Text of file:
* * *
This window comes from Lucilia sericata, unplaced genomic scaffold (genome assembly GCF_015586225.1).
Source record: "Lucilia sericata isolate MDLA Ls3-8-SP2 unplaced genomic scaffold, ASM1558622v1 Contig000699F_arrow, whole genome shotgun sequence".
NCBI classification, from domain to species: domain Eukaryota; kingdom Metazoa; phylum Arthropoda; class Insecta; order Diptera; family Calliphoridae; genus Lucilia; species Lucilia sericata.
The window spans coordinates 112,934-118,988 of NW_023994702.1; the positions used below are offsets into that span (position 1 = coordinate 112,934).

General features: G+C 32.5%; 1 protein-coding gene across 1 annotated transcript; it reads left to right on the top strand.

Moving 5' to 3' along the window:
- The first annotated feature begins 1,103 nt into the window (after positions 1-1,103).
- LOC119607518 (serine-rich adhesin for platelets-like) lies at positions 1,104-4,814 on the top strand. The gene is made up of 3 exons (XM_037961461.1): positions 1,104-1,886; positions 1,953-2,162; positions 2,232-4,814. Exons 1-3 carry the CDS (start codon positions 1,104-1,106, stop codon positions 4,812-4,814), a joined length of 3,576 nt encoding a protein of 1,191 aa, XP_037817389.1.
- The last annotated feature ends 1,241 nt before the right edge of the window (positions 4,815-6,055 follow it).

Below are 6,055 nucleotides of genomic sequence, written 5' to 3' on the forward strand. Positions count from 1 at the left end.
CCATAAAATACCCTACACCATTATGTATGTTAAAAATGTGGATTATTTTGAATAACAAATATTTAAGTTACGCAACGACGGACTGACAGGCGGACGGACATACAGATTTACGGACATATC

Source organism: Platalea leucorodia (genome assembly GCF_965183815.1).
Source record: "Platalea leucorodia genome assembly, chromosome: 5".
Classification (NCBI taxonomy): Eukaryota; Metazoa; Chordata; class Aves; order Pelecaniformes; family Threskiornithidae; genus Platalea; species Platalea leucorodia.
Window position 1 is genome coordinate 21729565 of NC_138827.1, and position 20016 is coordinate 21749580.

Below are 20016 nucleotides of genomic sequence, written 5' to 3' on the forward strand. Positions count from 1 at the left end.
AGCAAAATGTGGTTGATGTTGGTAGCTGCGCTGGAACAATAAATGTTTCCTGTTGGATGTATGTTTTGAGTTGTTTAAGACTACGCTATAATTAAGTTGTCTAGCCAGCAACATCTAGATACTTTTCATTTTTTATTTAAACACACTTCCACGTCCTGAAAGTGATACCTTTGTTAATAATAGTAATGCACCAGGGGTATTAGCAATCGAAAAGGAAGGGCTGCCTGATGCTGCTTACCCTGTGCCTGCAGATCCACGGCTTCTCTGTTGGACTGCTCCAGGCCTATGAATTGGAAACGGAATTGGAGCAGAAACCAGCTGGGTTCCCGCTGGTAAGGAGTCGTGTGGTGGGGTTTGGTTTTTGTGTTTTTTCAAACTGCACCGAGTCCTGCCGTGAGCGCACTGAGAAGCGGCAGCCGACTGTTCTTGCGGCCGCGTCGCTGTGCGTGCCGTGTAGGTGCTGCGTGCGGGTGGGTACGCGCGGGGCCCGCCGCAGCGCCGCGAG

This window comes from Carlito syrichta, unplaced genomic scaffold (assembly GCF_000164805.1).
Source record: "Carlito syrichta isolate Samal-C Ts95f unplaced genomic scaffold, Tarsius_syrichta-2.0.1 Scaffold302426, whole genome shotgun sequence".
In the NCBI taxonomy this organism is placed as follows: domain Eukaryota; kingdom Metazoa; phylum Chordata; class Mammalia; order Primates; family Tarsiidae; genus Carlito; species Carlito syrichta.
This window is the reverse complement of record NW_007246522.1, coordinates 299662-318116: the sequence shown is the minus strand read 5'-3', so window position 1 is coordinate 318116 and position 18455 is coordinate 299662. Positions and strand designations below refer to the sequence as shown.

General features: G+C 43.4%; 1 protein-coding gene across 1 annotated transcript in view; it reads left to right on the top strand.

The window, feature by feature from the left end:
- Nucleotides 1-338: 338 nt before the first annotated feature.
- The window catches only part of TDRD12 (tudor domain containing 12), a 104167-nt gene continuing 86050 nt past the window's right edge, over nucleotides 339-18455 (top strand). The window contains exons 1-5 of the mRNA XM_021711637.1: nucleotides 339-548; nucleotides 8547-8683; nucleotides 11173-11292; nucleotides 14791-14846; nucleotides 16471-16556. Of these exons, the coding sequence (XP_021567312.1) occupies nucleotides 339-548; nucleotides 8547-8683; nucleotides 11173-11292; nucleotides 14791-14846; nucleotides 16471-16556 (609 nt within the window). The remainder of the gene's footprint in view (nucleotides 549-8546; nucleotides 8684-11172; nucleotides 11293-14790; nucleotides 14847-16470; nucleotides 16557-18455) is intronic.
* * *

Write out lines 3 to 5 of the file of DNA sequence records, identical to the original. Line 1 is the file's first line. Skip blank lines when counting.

NCBI classification, from domain to species: domain Eukaryota; kingdom Metazoa; phylum Arthropoda; class Insecta; order Diptera; family Calliphoridae; genus Lucilia; species Lucilia sericata.
The window spans coordinates 112,934-118,988 of NW_023994702.1; the positions used below are offsets into that span (position 1 = coordinate 112,934).

General features: G+C 32.5%; 1 protein-coding gene across 1 annotated transcript; it reads left to right on the top strand.